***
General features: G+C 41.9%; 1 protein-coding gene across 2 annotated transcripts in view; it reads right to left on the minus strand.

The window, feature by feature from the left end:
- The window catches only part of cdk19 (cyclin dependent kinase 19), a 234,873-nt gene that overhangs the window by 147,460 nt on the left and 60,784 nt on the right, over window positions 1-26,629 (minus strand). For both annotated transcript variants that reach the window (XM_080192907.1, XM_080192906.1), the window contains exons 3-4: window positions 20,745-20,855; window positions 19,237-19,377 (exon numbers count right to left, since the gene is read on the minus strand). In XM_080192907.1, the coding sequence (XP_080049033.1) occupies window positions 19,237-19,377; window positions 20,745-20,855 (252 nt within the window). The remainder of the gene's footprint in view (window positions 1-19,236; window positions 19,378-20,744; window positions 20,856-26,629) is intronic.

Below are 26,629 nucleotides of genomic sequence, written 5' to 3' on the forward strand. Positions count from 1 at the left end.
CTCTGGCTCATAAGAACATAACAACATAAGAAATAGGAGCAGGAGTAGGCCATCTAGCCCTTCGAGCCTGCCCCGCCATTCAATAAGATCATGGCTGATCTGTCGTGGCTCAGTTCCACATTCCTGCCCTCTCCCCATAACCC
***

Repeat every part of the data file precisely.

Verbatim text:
General features: G+C 41.9%; 1 protein-coding gene across 2 annotated transcripts in view; it reads right to left on the minus strand.

The window, feature by feature from the left end:
- The window catches only part of cdk19 (cyclin dependent kinase 19), a 234,873-nt gene that overhangs the window by 147,460 nt on the left and 60,784 nt on the right, over window positions 1-26,629 (minus strand). For both annotated transcript variants that reach the window (XM_080192907.1, XM_080192906.1), the window contains exons 3-4: window positions 20,745-20,855; window positions 19,237-19,377 (exon numbers count right to left, since the gene is read on the minus strand). In XM_080192907.1, the coding sequence (XP_080049033.1) occupies window positions 19,237-19,377; window positions 20,745-20,855 (252 nt within the window). The remainder of the gene's footprint in view (window positions 1-19,236; window positions 19,378-20,744; window positions 20,856-26,629) is intronic.

Below are 26,629 nucleotides of genomic sequence, written 5' to 3' on the forward strand. Positions count from 1 at the left end.
CTCTGGCTCATAAGAACATAACAACATAAGAAATAGGAGCAGGAGTAGGCCATCTAGCCCTTCGAGCCTGCCCCGCCATTCAATAAGATCATGGCTGATCTGTCGTGGCTCAGTTCCACATTCCTGCCCTCTCCCCATAACCC